Author: P.D. Singer
Publisher: Dreamspinner Press
Cover Artist: Reese Dante
Rating: 5.00 of 5 Stars
Senior year of college is for studying, partying, and having fun before getting serious about life. Instead, Chad’s days are filled with headaches and exhaustion, and his fencing skills are getting worse with practice, not better. Then there’s his nonexistent love life, full of girls he’s shunted to the friend zone. Is he asexual? Gay?
Grad student Warren Douglas could be out clubbing, but his roommate is better company, even without kisses. He’s torn up watching Chad suffer, gobbling ibuprofen and coming home early on Friday nights. If Chad weren’t straight, Warren would keep him up past midnight. They’re great as friends. Benefits might answer Chad’s questions.
A brief encounter with lab rats reveals Chad’s illness—he needs surgery, STAT, and can’t rely on his dysfunctional parents for medical decisions. Warren’s both trustworthy and likely to get overruled—unless they’re married. “You can throw me back later,” Warren says, and he may throw himself back after his husband turns out moody and hard to get along with, no matter how much fun his new sex drive is. Surgery turns Chad into a new man, all right…
…but Warren fell in love with the old one.
P.D. Singer was recently a guest of Prism Book Alliance. Be Sure to check out their guest post here.
Full disclosure ahead – I betaed this book, but that’s not the reason why think it praiseworthy; I fell in love with this story for its own sake. Let me tell you why.
On the surface, this book tells a simple enough story. Warren and Chad have been roommates for years when one more frustrating experience with a girlfriend leads seemingly straight Chad to experimenting with gay Warren, who’s been crushing on him forever. It’s an experience that changes everything for Chad. For one, it makes Chad realize he might’ve been looking for love in all the wrong places, and for another, it’s the first time in Chad’s life that someone accepts him unconditionally, warts and all, so to speak. Because Chad has serious issues with his health and his body, and as a result, with his self-confidence too, which Warren helps him overcome one by one. Through Warren’s appreciation, Chad is almost to the point of accepting himself when fate hits and something happens that changes Chad, irrevocably and forever – first his body, and then his character, or so it seems.
And that’s where the true beauty of this book begins. Because at this point, the story opens up like a flower, revealing layer upon layer of allegories, wisdom and sympathy. I love it when that happens, when a book makes me think, makes me ask: what if?; when while reading, my eyes are opened to a new aspect of the world, one that I never before thought to consider,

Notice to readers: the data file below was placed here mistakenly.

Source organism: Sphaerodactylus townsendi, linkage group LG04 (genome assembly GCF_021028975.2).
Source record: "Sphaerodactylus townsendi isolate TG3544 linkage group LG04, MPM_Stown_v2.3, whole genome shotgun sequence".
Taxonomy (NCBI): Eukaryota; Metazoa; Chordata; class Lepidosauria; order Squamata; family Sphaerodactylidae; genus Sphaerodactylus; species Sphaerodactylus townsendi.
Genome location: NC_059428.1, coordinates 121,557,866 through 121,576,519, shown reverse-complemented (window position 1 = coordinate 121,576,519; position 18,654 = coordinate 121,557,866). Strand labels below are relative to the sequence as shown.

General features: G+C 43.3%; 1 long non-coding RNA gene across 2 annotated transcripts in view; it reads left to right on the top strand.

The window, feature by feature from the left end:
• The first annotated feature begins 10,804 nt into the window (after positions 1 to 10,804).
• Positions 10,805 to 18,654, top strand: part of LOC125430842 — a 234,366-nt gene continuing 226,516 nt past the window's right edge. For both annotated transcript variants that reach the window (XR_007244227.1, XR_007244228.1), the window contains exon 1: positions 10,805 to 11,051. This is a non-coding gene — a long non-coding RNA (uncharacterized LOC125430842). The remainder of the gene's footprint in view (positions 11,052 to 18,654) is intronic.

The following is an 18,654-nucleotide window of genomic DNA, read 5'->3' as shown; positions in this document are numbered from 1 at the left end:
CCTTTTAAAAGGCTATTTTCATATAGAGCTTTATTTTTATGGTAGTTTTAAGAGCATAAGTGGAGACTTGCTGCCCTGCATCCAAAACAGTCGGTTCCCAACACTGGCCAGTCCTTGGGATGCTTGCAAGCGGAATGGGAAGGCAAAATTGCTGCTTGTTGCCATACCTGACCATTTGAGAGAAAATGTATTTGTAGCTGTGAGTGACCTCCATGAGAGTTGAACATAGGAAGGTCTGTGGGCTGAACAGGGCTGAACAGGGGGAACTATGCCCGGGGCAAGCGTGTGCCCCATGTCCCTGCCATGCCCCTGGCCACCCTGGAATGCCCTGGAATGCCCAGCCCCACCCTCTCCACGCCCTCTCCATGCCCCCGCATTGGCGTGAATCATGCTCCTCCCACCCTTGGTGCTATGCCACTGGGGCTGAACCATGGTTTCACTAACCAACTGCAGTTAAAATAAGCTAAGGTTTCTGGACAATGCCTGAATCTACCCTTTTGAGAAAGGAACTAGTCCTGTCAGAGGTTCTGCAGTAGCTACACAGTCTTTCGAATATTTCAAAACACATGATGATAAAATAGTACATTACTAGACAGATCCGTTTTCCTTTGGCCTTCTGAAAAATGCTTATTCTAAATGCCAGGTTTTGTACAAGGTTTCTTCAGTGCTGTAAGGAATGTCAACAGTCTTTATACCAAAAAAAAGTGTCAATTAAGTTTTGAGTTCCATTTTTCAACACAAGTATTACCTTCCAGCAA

In a way, this book reminded me of The Ugly Duckling, that fairytale about an ugly duckling hated by all who becomes everybody’s darling once it turns into a swan. The difference is, in this story, the duckling is the lovable one and the swan is anything but. In fact, I hated post-transition Chad, hated what he’d become, how he treated Warren. The fascinating aspect here is what post-transition Chad became is the supposed “normal”. And this is also one of the questions this book floats: what is normal? Or more precisely, what is normal for a man? And how are others supposed to react to that “normal”—acquiescing? Confrontational? Reconciling or recuperating? The answer given is not unbiased, of course; this is a work of fiction, after all, and so it’s entitled to create some kind of best of all worlds-scenario, which, at the end of the day, will remain a utopia–I may wish otherwise all I want.
There’s a lot of medical and / or scientific detail in this book, but always worked into the narrative in a way as to be unobtrusive and intelligible. As another disclosure, I know my medicine pretty well, but I couldn’t find fault with the details. If anything, I found it entertaining to guess at Chad’s medical condition along the way; it felt almost like watching “Dr. House” to me.
If I had any issues with this book, then the fact that I found its pacing a little off; in my opinion, some things moved too slow, others happened almost in a rush. But that might be only me; in general, I found the writing skillful, and sometimes even brilliant.
Overall, if you’re in the mood for a fast paced, pleasant, light read, try something else, this book is not for you. But if you’re ready to sink into an artfully crafted story full of philosophical wisdom, permeated with heartfelt human kindness and imperturbable optimism, reach for this book, you can’t go wrong.
I would like to thank the publisher for providing me with the eARC of this title in exchange for my honest opinion.
I have a number of paperbacks, most of which are signed, to giveaway. Over the between now (11 Mar 2017) and 31 Mar 2017, every comment on the blog (this post and all other new posts), will be entered to win 1 of these paperbacks. There are also some misc swag items, so there will be a few packs of these to give away as well.
Thank you so much for your support over the last 4 years. Prism will be closing its doors on 1 April 2017. All content will remain available, but no new content will appear after 31 Mar 2017. As such all request forms have been turned off. Again Thank you,
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